How Is the Growing Middle Class Affecting the Emerging Markets?
Tuesday, September 22, 2015
The world's middle class is growing. According to Pew Research Center, 63 million people entered Latin America's middle class over the last decade; it is estimated that Nigeria's middle class grew by 600 percent between 2000 and 2014.
By 2030, Ernst and Young (EY) expects two thirds of the global middle class to live in the Asia-Pacific region. As this portion of the population grows in size, it is becoming increasingly affluent, in turn creating a new group of consumers with higher purchasing power than ever before. This rapid expansion will not only create economic change, but drive demand for consumer goods, such as mobile devices, luxury brands, cars, and high-quality real estate.
Indonesia is leading Asia's middle-class growth, with the number of people in the middle-income bracket expected to more than double in the next five years. Cities such as Jakarta are already experiencing the surge in middle class residents. The country's growing middle class is flocking into the capital city, increasing need for residential and commercial properties, and demanding technological products, reliable Internet connectivity and online services.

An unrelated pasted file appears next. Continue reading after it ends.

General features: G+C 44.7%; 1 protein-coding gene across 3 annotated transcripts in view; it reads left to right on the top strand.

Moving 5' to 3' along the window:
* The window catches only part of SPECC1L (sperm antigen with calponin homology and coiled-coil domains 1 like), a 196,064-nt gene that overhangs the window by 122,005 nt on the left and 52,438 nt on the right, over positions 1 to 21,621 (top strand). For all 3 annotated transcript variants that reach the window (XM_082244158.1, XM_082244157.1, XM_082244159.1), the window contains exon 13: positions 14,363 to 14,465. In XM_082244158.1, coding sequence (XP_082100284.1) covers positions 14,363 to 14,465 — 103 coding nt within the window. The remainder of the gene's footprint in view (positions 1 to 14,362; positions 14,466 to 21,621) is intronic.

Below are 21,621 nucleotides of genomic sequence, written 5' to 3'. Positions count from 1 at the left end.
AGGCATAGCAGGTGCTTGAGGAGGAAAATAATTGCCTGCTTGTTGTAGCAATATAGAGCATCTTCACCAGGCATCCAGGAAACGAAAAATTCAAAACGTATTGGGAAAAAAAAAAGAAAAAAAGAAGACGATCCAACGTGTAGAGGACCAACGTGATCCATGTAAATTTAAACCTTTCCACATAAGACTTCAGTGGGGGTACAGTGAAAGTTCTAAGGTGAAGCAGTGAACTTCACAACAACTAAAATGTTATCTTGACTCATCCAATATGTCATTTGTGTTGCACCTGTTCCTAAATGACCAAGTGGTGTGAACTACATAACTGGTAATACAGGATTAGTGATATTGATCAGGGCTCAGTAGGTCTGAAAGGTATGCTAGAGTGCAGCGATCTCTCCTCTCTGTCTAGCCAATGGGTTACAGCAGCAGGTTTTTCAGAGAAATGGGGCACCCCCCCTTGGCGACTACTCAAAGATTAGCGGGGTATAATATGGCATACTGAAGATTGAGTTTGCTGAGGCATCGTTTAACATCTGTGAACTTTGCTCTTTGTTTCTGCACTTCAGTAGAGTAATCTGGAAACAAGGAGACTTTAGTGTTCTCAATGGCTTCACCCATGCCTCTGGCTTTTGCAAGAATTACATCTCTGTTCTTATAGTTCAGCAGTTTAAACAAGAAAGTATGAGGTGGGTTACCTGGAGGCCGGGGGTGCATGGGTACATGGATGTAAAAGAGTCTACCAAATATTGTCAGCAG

Furthermore, as consumer demand grows, more jobs will be created in the emerging markets, to meet the needs of the growing populations. The economic improvements as a result of the emerging middle class will further drive developments in education and healthcare, leading to enhanced quality of life and growth prospects for these countries.